Stock Photography Is Awful, Here’s Why

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You may want to consider creating your own image library

Take a good long look at some big companies’ annual reports. These documents are important; they are read – indeed scrutinized – by investors, staff, suppliers and all the many other stakeholders wanting to get a full picture as possible of the company and its progress.

Therefore, you may well be surprised by how many of these annual reports are peppered with photo library stock shots of ‘business executives’ – (actually, attractive actors) – sitting at a table in some glass-walled meeting room in the middle of anywhere, or clustered around a PC screen looking ‘interested.’

The problem is many of the photo library photographs used to illustrate annual reports are hoary old visual clichés.

But worse, these images literally appear in similar documents produced by different companies. Therefore, does this tell an authentic story about the company? Hardly.

It begs the question why? Why do so many big companies that rightly spend so much time and effort spelling out the differences in their products and services and their overall branding, settle so easily for ‘will this do?’ imagery when it comes to illustrating their essential corporate reports.

These days, on social media, the press, and other communication channels, companies strive for authenticity. It’s fair to admit most corporate ‘authenticity’ is actually carefully crafted, it’s being stripped of the flaws and blemishes and unevenness that constitute genuine authenticity. Yet a company’s expensive effort to appear authentic is so easily and effortlessly undermined by it using stock photography in images that really matter.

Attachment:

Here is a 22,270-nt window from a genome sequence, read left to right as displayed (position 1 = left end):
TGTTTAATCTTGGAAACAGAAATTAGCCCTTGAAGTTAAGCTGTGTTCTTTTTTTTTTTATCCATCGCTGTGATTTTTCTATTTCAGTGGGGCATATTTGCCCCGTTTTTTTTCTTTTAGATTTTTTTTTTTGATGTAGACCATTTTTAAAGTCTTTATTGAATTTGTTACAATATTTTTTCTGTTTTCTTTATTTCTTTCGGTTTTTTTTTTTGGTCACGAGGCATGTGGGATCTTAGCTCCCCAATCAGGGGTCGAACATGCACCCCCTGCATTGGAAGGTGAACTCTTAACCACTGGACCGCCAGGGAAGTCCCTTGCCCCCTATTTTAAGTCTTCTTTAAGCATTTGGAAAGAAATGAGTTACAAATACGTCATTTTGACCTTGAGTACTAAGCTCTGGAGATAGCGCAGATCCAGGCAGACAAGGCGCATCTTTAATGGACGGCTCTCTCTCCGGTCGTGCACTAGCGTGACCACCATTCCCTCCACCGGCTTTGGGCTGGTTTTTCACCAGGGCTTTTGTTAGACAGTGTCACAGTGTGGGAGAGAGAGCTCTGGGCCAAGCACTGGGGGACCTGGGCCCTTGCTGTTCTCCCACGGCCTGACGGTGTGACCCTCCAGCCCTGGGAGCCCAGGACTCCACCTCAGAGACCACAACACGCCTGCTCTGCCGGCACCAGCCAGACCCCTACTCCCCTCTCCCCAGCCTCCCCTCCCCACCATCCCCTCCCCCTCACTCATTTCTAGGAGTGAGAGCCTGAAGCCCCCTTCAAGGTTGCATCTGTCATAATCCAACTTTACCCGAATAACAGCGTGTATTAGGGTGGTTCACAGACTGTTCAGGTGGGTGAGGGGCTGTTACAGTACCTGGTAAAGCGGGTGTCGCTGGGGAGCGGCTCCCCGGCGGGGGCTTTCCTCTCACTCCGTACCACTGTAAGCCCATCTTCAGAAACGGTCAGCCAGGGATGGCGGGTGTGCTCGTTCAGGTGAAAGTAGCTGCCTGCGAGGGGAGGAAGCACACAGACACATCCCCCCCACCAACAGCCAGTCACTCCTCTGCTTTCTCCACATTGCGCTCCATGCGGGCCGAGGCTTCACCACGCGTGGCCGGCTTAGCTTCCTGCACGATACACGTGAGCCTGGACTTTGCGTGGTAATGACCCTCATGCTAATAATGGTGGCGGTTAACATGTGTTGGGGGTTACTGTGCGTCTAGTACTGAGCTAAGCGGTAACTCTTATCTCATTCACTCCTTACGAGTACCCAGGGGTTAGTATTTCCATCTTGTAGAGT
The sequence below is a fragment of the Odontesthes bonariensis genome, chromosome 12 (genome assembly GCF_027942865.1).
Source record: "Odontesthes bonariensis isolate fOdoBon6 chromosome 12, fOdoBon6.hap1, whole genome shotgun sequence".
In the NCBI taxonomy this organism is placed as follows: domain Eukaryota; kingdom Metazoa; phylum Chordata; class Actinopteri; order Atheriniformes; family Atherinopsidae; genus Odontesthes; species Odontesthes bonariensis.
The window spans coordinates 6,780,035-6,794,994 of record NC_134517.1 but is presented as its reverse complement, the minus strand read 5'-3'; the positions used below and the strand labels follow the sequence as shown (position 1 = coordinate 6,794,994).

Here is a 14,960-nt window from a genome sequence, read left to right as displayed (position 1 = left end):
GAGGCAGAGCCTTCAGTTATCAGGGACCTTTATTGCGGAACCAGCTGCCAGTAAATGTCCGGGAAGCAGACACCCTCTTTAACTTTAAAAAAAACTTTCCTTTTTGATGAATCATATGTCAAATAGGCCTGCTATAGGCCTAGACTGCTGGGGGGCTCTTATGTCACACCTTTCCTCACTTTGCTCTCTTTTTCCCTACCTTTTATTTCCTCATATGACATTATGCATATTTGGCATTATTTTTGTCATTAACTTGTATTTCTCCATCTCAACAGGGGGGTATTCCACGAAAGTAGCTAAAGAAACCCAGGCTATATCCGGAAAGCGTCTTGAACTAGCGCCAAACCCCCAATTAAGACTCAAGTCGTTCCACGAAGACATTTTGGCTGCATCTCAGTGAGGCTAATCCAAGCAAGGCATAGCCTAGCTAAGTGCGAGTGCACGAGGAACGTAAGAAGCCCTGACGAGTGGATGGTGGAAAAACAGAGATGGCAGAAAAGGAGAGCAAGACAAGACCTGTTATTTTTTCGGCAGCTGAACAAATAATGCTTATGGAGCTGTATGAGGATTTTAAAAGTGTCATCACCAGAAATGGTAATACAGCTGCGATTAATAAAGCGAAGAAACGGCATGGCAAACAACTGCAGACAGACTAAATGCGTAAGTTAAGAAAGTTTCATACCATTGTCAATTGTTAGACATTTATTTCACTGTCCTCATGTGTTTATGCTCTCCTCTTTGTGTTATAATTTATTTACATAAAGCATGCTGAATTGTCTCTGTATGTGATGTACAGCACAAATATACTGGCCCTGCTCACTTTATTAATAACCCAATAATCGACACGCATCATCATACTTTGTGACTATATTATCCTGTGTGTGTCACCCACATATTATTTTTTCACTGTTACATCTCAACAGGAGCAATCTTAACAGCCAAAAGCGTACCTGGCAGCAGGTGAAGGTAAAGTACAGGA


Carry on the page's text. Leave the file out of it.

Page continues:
Why use library images of company directors and managers, or members of staff, where for want of an inexpensive photoshoot, a company can have its own real directors, managers and members of staff photographed in their own buildings, genuinely going about their business?  It’s baffling. And worse, it comes across as dated as tucking into yesterday’s breakfast croissants.

While this is perhaps the biggest reason not to use stock photography, there are other practical considerations worth bearing in mind too.

Tracking the use of licensed images can be a costly headache. If you’ve used the services of image libraries or some photographers, you will be strictly limited to their licensing terms.

If you break the terms and use their images, even by accident, in annual reports or any other marketing materials that are not covered by your original agreement, you’ll be facing retrospective fees. And they will find out!

Large companies have the biggest challenge tracking licensed images. With marketing teams spread out over different parts of the country, or perhaps in different countries, they often discover no-one considered seeking permission before they used a licensed image.

Then there’s another major consideration. Stock photographs are hardly ethnically diverse. Yes, there’s usually a smattering of BAME people in the pictures but having so few smacks of tokenism.

That said, while a company may be very ethnically diverse at the workforce level, even in socially progressive companies there is still a massive underrepresentation of BAME people in board positions. Research we conducted in 2018 found over half of the mainboards (56 boards) of the UK’s leading 100 quoted companies have no directors that appear to be from Black or Minority Ethnic (BAME) backgrounds.

The lack of representative imagery of a workforce in an annual report matters a lot and goes against the grain if a company’s other communication stresses how much it values diversity and inclusion.

You may want to consider creating your own image library and work in collaboration with external photographers if you use them so you are not falling foul of copyright.

This way you will have completely original images that tell a unique story about your business whenever you need them.

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